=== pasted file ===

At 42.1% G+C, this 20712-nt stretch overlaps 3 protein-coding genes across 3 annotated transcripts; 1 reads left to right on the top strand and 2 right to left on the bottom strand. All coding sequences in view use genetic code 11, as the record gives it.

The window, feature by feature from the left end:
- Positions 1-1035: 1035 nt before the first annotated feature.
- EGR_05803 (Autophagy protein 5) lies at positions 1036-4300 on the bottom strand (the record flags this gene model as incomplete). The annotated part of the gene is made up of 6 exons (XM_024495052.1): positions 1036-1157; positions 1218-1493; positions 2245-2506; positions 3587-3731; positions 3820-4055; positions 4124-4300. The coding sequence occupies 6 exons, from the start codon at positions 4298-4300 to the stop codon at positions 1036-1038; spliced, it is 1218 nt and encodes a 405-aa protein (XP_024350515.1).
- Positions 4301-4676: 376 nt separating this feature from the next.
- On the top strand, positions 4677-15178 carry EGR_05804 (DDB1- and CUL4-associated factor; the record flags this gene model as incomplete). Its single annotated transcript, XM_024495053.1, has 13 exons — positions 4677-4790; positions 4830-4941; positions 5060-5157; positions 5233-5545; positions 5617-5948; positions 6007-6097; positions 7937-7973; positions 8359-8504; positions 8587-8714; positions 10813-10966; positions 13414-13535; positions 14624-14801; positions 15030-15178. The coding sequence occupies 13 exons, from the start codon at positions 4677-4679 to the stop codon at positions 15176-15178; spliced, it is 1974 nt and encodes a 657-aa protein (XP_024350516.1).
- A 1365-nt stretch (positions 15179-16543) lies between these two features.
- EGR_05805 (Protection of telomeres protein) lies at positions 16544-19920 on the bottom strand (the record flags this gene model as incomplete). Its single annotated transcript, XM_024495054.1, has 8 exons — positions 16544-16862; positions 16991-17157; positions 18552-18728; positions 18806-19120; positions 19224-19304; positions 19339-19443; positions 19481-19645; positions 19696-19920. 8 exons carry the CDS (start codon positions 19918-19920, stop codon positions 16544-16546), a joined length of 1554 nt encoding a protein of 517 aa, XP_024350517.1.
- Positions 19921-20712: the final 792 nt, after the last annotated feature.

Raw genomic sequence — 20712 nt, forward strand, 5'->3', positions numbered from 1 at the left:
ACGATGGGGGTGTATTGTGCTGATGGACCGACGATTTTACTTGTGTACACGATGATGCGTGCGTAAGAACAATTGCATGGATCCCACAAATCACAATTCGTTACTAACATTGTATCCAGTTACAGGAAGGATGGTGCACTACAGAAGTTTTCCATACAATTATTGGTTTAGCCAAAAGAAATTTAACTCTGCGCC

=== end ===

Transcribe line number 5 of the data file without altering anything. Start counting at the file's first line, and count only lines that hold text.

- Positions 4301-4676: 376 nt separating this feature from the next.